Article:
[pycrypto] Why p<q in RSA code?
Thorsten Behrens
sbehrens at gmx.li
Wed Jan 19 09:35:27 CST 2011
On 1/19/2011 4:41 AM, Legrandin wrote:
> Hi all,
>
> I have noticed that - when generating an RSA key - a special check is
> made to ensure that p<q.
That's interesting. This is what I found, which seems to suggest the
exact opposite:
>>
To generate the primes p and q, generate a random number of bit length
b/2 where b is the required bit length of n; set the low bit (this
ensures the number is odd) and set the /two/ highest bits (this ensures
that the high bit of n is also set); check if prime (use the
Rabin-Miller test); if not, increment the number by two and check again
until you find a prime. This is p. Repeat for q starting with a random
integer of length b-b/2. If p<q, swap p and q (this only matters if you
intend using the CRT form of the private key). In the extremely unlikely
event that p = q, check your random number generator. Alternatively,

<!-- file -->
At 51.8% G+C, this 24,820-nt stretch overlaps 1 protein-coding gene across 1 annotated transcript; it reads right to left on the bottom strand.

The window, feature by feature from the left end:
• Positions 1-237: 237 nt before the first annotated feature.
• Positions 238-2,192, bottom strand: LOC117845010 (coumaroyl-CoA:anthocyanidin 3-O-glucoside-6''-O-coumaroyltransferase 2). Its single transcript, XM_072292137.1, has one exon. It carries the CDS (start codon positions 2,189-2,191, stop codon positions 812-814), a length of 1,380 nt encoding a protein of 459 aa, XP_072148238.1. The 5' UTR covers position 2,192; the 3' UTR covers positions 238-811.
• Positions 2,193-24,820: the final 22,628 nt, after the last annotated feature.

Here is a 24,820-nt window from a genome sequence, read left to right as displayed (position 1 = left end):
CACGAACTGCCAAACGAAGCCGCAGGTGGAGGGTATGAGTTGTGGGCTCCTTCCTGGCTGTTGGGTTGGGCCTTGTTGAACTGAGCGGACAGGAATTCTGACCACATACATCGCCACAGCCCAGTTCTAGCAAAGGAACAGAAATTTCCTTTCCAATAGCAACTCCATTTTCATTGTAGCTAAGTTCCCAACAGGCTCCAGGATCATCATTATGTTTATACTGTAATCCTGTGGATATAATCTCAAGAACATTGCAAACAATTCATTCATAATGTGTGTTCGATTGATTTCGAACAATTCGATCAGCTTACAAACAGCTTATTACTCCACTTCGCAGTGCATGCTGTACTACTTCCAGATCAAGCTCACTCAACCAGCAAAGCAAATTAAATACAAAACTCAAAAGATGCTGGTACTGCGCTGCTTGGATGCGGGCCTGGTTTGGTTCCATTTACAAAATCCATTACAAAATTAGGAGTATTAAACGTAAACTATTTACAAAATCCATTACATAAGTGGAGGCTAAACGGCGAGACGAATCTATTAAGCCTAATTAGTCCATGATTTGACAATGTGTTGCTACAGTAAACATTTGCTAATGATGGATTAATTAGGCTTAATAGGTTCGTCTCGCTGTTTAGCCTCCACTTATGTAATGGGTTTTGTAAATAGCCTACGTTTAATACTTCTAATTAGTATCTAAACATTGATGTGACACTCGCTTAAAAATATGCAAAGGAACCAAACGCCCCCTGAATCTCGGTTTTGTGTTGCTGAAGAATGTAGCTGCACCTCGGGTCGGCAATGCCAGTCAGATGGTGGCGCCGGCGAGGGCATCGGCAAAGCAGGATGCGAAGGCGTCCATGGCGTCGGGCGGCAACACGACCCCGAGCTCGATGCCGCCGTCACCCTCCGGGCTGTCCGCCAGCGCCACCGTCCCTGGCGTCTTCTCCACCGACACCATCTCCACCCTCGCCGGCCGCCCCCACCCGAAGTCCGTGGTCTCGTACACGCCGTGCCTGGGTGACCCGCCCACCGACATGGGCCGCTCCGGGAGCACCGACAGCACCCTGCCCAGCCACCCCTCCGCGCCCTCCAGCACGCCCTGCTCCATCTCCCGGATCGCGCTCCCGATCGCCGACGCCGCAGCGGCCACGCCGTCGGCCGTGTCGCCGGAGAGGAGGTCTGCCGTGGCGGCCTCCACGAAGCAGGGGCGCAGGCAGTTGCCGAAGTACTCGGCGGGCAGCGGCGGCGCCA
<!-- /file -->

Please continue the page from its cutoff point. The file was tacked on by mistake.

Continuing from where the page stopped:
instead of incrementing by 2, just generate another random number each
time.
There are stricter rules in ANSI X9.31
<http://www.di-mgt.com.au/rsa_alg.html#x931> to produce strong primes
and other restrictions on p and q to minimize the possibility of known
techniques being used against the algorithm. There is much argument
about this topic. It is probably better just to use a longer key length.
>>
Taken from http://www.di-mgt.com.au/rsa_alg.html
That snippet suggests that p>q is desired if using the CRT form of the
private key. And we seem to be doing the exact opposite, swapping p and
q if p>q.
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